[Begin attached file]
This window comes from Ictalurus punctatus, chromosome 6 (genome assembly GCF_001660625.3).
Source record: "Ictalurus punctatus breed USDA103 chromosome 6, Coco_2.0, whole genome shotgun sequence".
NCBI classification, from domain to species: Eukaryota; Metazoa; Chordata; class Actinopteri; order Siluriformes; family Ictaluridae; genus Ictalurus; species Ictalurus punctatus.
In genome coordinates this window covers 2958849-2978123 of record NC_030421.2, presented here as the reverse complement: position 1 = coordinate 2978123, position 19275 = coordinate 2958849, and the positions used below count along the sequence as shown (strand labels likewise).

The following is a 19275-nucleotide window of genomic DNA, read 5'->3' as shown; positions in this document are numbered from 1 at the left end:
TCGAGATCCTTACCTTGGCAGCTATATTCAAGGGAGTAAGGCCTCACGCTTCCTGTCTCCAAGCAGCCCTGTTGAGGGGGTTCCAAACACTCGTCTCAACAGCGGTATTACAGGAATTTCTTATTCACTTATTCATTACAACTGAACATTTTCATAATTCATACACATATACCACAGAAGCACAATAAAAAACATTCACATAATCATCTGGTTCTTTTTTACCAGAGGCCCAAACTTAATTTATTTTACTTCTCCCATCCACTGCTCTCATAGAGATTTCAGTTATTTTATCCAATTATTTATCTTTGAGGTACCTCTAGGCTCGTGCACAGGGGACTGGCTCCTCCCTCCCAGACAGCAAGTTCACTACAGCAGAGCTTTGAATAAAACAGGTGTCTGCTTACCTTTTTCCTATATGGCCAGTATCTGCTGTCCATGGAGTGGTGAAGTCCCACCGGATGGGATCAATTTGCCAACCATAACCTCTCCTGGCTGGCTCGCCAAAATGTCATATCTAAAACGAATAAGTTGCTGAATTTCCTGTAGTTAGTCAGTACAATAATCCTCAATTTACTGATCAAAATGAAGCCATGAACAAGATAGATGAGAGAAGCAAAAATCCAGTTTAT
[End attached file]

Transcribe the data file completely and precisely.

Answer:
This window comes from Ictalurus punctatus, chromosome 6 (genome assembly GCF_001660625.3).
Source record: "Ictalurus punctatus breed USDA103 chromosome 6, Coco_2.0, whole genome shotgun sequence".
NCBI classification, from domain to species: Eukaryota; Metazoa; Chordata; class Actinopteri; order Siluriformes; family Ictaluridae; genus Ictalurus; species Ictalurus punctatus.
In genome coordinates this window covers 2958849-2978123 of record NC_030421.2, presented here as the reverse complement: position 1 = coordinate 2978123, position 19275 = coordinate 2958849, and the positions used below count along the sequence as shown (strand labels likewise).

The following is a 19275-nucleotide window of genomic DNA, read 5'->3' as shown; positions in this document are numbered from 1 at the left end:
TCGAGATCCTTACCTTGGCAGCTATATTCAAGGGAGTAAGGCCTCACGCTTCCTGTCTCCAAGCAGCCCTGTTGAGGGGGTTCCAAACACTCGTCTCAACAGCGGTATTACAGGAATTTCTTATTCACTTATTCATTACAACTGAACATTTTCATAATTCATACACATATACCACAGAAGCACAATAAAAAACATTCACATAATCATCTGGTTCTTTTTTACCAGAGGCCCAAACTTAATTTATTTTACTTCTCCCATCCACTGCTCTCATAGAGATTTCAGTTATTTTATCCAATTATTTATCTTTGAGGTACCTCTAGGCTCGTGCACAGGGGACTGGCTCCTCCCTCCCAGACAGCAAGTTCACTACAGCAGAGCTTTGAATAAAACAGGTGTCTGCTTACCTTTTTCCTATATGGCCAGTATCTGCTGTCCATGGAGTGGTGAAGTCCCACCGGATGGGATCAATTTGCCAACCATAACCTCTCCTGGCTGGCTCGCCAAAATGTCATATCTAAAACGAATAAGTTGCTGAATTTCCTGTAGTTAGTCAGTACAATAATCCTCAATTTACTGATCAAAATGAAGCCATGAACAAGATAGATGAGAGAAGCAAAAATCCAGTTTAT